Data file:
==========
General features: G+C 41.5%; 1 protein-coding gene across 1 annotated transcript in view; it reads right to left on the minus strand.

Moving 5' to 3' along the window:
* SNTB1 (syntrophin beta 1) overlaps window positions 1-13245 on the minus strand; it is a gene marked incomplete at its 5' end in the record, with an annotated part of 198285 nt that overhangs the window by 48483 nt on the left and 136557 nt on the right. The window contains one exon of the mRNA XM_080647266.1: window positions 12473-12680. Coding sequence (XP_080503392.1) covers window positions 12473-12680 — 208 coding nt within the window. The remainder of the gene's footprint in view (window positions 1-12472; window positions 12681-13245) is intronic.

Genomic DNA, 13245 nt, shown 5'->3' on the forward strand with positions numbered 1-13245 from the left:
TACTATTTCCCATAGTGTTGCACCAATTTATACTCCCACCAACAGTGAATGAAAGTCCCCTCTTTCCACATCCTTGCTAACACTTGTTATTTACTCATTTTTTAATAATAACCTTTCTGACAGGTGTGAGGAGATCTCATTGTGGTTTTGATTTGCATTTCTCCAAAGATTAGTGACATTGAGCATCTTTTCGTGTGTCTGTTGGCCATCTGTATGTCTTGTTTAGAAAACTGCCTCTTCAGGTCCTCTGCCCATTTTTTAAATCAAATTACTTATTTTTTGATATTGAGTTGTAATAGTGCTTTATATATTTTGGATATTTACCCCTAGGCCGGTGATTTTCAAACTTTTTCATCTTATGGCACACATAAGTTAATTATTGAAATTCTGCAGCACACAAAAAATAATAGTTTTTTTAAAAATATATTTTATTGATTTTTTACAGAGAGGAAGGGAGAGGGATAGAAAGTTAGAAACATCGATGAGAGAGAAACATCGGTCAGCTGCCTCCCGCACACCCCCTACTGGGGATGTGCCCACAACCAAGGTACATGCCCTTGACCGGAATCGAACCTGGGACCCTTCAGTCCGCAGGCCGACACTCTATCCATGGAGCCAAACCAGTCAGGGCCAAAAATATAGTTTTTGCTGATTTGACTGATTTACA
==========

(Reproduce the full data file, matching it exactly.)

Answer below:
General features: G+C 41.5%; 1 protein-coding gene across 1 annotated transcript in view; it reads right to left on the minus strand.

Moving 5' to 3' along the window:
* SNTB1 (syntrophin beta 1) overlaps window positions 1-13245 on the minus strand; it is a gene marked incomplete at its 5' end in the record, with an annotated part of 198285 nt that overhangs the window by 48483 nt on the left and 136557 nt on the right. The window contains one exon of the mRNA XM_080647266.1: window positions 12473-12680. Coding sequence (XP_080503392.1) covers window positions 12473-12680 — 208 coding nt within the window. The remainder of the gene's footprint in view (window positions 1-12472; window positions 12681-13245) is intronic.

Genomic DNA, 13245 nt, shown 5'->3' on the forward strand with positions numbered 1-13245 from the left:
TACTATTTCCCATAGTGTTGCACCAATTTATACTCCCACCAACAGTGAATGAAAGTCCCCTCTTTCCACATCCTTGCTAACACTTGTTATTTACTCATTTTTTAATAATAACCTTTCTGACAGGTGTGAGGAGATCTCATTGTGGTTTTGATTTGCATTTCTCCAAAGATTAGTGACATTGAGCATCTTTTCGTGTGTCTGTTGGCCATCTGTATGTCTTGTTTAGAAAACTGCCTCTTCAGGTCCTCTGCCCATTTTTTAAATCAAATTACTTATTTTTTGATATTGAGTTGTAATAGTGCTTTATATATTTTGGATATTTACCCCTAGGCCGGTGATTTTCAAACTTTTTCATCTTATGGCACACATAAGTTAATTATTGAAATTCTGCAGCACACAAAAAATAATAGTTTTTTTAAAAATATATTTTATTGATTTTTTACAGAGAGGAAGGGAGAGGGATAGAAAGTTAGAAACATCGATGAGAGAGAAACATCGGTCAGCTGCCTCCCGCACACCCCCTACTGGGGATGTGCCCACAACCAAGGTACATGCCCTTGACCGGAATCGAACCTGGGACCCTTCAGTCCGCAGGCCGACACTCTATCCATGGAGCCAAACCAGTCAGGGCCAAAAATATAGTTTTTGCTGATTTGACTGATTTACA